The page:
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Spinal cord injury figure 3/4

Submitted by sworkman on Thu, 04/19/2018 - 14:47

This combination of systems proved to be very successful in regaining movement for the patient. In fig. 3A, the different movements are shown with the different muscle contractions. The dot plots show the success rate for virtual and real arm movement; it shows that the movement is above the possibility of chance. The virtual arm was shown to have quicker response, but this is probably due to the lack of strength in the muscles. The patient was given the task of drinking coffee which involved reaching and grasping; this test had success 11 out of 12 times. Fig. 4 shows this action along with the time it took to complete each stage of this function. For this task, the system was turned off to see if any function remained, but showed no movement, thus proving the success in movement is due to the two-part system.

spinal cord injury figure 2

Submitted by sworkman on Wed, 04/18/2018 - 22:02

This experiment was done over a long period of time. The patient had to get multiple surgeries for the implantation of the electrodes and needed a relatively long recovery time in between surgeries. A time line of the procedures done are shown in fig. 2A. Time was also taken to work on strengthening the muscles used; there was a long period after the injury, before the experiment, when the muscles were not used at all. Before trying to move his actual arm, the patient worked on visualizing the movement, then worked on moving a virtual reality arm. Fig. 2B shows the virtual reality arm and the movement he was trying to achieve. Fig 2C shows the different stages of visualizing the movements, then using the virtual arm to see the movements and the actual movement of the arm. And fig. 2D shows the brain activity correlated with the different movements for the virtual reality and real arm.

Spinal cord injury figure 1

Submitted by sworkman on Wed, 04/18/2018 - 14:50

The method that was used involved intracortical brain-computer interfaces (iBCIs) implanted into the brain, which consisted of just under 200 microelectrodes connected to a neural decoder. This system translated the firing of action potentials and their frequency power into commands that were sent to the FES system. The functional electrical stimulation (FES) had electrodes under the skin on the muscle of the patient that would stimulate contraction when signaled. In this experiment, a mobile arm support was used against gravity and for abduction and adduction movements. Fig. 1A shows these systems attached to the patient. In fig. 1B, graphs are shown demonstrating the neural patterns recognized for different movements involving the extension and flexion.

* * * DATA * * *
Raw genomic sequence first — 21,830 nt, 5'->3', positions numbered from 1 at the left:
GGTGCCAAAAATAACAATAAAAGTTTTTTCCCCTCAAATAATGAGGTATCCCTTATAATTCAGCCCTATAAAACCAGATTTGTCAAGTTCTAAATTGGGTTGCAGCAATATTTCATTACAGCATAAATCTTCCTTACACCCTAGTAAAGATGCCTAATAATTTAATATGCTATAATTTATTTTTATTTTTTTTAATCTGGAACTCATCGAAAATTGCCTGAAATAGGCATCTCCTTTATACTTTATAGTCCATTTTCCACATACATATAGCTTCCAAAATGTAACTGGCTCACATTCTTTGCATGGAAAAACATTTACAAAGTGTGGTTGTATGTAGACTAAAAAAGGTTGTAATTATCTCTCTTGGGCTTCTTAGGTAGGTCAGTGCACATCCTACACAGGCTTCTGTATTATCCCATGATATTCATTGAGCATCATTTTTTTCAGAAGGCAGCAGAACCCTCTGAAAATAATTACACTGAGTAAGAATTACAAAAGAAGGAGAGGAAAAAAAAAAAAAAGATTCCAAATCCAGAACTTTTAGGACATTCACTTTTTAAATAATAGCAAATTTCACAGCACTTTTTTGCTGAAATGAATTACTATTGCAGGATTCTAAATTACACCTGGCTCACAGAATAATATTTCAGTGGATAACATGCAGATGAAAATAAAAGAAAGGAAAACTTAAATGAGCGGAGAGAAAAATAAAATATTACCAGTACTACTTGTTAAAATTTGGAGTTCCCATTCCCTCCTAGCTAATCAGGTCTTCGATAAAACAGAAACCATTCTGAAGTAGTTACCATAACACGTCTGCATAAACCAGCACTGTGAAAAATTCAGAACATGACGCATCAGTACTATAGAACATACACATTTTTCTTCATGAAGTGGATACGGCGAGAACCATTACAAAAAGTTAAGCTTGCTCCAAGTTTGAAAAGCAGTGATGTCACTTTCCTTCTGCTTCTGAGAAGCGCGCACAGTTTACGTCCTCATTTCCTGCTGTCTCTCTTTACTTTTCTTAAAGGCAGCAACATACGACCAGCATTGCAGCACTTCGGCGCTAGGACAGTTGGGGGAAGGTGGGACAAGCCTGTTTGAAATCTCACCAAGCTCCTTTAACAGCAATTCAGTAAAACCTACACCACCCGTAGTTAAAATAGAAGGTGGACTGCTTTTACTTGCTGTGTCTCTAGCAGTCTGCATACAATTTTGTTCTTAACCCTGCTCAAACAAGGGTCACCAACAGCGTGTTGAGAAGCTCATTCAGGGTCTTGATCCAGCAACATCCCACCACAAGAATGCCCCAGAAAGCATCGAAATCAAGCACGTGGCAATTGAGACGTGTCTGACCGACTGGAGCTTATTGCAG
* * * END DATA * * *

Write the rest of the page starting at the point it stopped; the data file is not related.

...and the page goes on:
Spinal cord injury - PP

Submitted by sworkman on Tue, 04/17/2018 - 14:46

This paper’s objective was to explore the possibility of restoring movement to a patient with tetraplegia from a high-cervical spinal cord injury. In experiments done previously, the patient usually had a lower and less severe injury so there was less loss of function. This experiment aimed to stimulate both a reach and grasp movement using a combination of iBCIs and FES systems. Patients with these injuries need constant aid so this is aimed to make the patient become self-sufficient.

                This experiment used a man with a severe spinal cord injury that occurred eight years before the testing. Its important to do these tests on humans because animals do not get these types of injuries and survive. The long period of time between injury and testing eliminates the possibility that the movement stimulated is a result of residual function in the muscles. The severity just shows how effective the systems are even with so much loss of function.

Diabetes in nervous system

Submitted by sworkman on Tue, 04/17/2018 - 14:38

Diabetes Ketoacidosis (DKA) starts to express symptoms from the lack of the hormone insulin. When things are working normally, insulin delivers glucose (from food intake) into cells, where it can be converted into energy. But without enough insulin in the body, glucose accumulates in the blood, where it is of little use. Even though there is plenty of glucose around, it can't get into the cells to feed them. The body's response is to drive up blood glucose even more by spurring the liver to break down its glucose stores and to make additional glucose from scratch.